In a Twitter thread Thursday, President Trump announced that as of the next month, Washington would place tariffs on almost all Chinese products imported to the U.S.
In other words, President Trump would impose a 10% tax on USD 300 billion in Chinese goods starting September 1. In practice, it means that as of the beginning of September, there would no be free trade between Washington and Beijing.
One of the first products to face penalties in a few weeks would include Chinese toys, clothing, shoes, and even iPhones. It would add to the already imposed tariffs of 25% on $250 billion worth of other Chinese-made goods announced in May.
What has motivated our President to impose new tariffs? As he explained in a series of tweets, there were numerous reasons for his decision. At first place, U.S. and China have not been able to reach an agreement yet over a bilateral trade deal.
Secondly, in Trump's words, Beijing failed to keep its promises of buying more American agricultural goods or stopping the export of fentanyl, the drug affecting the current opioid crisis in our country.
That is why President Trump decided to punish China further. At the same time, the relationship between Washington and Beijing remains rather friendly. Even in his latest tweets announcing the new tariffs, our President confirmed he was open to further negotiations with his Chinese colleague Xi Jinping.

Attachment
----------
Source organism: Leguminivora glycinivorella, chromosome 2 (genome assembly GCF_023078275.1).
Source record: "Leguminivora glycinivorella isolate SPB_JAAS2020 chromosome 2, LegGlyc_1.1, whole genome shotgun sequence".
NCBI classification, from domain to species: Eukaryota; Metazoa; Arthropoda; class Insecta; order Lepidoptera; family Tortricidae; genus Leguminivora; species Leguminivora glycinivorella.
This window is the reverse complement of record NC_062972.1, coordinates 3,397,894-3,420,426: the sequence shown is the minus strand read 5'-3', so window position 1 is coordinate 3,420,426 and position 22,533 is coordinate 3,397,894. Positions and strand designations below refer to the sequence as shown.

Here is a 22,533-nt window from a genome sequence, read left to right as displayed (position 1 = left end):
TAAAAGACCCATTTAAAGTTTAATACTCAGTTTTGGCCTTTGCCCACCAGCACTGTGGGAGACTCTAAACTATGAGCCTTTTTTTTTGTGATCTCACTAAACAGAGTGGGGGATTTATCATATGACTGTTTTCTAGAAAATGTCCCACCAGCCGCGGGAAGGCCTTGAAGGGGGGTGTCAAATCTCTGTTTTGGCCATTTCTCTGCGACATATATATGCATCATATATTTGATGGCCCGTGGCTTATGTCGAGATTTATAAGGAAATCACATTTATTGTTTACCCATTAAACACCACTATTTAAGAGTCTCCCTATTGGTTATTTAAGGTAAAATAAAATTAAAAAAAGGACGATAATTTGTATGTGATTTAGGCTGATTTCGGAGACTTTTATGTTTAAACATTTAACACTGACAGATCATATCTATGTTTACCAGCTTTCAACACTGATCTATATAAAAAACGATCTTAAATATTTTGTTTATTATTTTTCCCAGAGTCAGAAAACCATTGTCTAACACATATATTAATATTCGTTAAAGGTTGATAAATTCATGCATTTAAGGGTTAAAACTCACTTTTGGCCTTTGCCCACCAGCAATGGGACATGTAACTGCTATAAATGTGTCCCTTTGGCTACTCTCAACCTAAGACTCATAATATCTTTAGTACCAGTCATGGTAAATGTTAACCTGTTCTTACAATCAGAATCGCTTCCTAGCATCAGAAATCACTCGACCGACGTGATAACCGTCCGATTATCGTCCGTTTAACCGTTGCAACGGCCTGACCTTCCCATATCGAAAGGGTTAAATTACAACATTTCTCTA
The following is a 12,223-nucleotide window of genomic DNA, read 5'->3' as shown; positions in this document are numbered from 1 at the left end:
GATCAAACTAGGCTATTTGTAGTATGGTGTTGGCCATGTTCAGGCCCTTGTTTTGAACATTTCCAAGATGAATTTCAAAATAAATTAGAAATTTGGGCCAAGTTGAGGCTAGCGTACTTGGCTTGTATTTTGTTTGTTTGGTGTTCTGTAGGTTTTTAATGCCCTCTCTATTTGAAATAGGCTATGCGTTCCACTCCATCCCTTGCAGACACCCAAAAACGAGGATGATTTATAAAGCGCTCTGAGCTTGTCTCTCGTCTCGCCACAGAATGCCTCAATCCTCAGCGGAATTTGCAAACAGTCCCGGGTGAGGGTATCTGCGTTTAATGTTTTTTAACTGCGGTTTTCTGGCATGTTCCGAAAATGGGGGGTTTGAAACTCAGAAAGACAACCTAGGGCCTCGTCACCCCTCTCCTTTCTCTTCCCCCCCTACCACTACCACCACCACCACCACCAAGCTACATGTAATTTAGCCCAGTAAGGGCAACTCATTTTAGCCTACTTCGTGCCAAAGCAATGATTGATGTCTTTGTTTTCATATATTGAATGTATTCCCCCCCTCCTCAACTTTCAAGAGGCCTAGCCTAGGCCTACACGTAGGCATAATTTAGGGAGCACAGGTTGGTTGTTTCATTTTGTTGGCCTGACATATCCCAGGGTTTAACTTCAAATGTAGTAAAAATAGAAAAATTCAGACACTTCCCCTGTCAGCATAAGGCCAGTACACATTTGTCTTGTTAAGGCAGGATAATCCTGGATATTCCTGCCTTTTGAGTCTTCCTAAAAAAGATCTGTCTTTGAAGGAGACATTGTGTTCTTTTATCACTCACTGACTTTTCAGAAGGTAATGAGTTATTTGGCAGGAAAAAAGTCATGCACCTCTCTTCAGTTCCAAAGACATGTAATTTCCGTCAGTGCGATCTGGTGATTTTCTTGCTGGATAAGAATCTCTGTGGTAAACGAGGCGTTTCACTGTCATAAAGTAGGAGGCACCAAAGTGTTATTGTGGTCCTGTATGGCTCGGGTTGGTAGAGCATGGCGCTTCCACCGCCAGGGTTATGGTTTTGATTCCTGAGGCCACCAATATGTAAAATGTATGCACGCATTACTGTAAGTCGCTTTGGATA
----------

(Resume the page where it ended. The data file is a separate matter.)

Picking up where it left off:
President Trump explicitly mentioned that Washington is ready to continue the positive dialogue with China and reach an agreement on the much-anticipated trade deal. Our President also asserted that the future of our countries was bright.
Wang Yi, China's foreign minister, criticized the decision saying that imposing tariffs is arguably the right way to resolve trade conflicts.
Chad Bown, a senior economist at the Peterson Institute for International Economics, commented that the next round of tariffs was not a surprise. Bown also pointed out that the President did not seem to be concerned with the implications of the trade war.
The International Monetary Fund already warned Washington and Beijing that their trade conflict could decrease the economic output by 0.5% in 2020, cutting the economic output by $455 billion.
The ongoing trade war between the two world's largest economies has negatively impacted the markets across the globe for the past year and a half. Negotiations between Washington and Beijing stalled in May after the Chinese President sent Trump a 150-page document to reportedly scrap 30% of the draft trade deal. In response to the unilateral move, President Trump imposed tariffs on $200 billion of imported Chinese goods to 25%.
The bilateral relationship has worsened after our President blacklisted the Chinese tech firm Huawei.
What do you think? Do you agree or disagree with our President's decision to impose new tariffs on Chinese goods?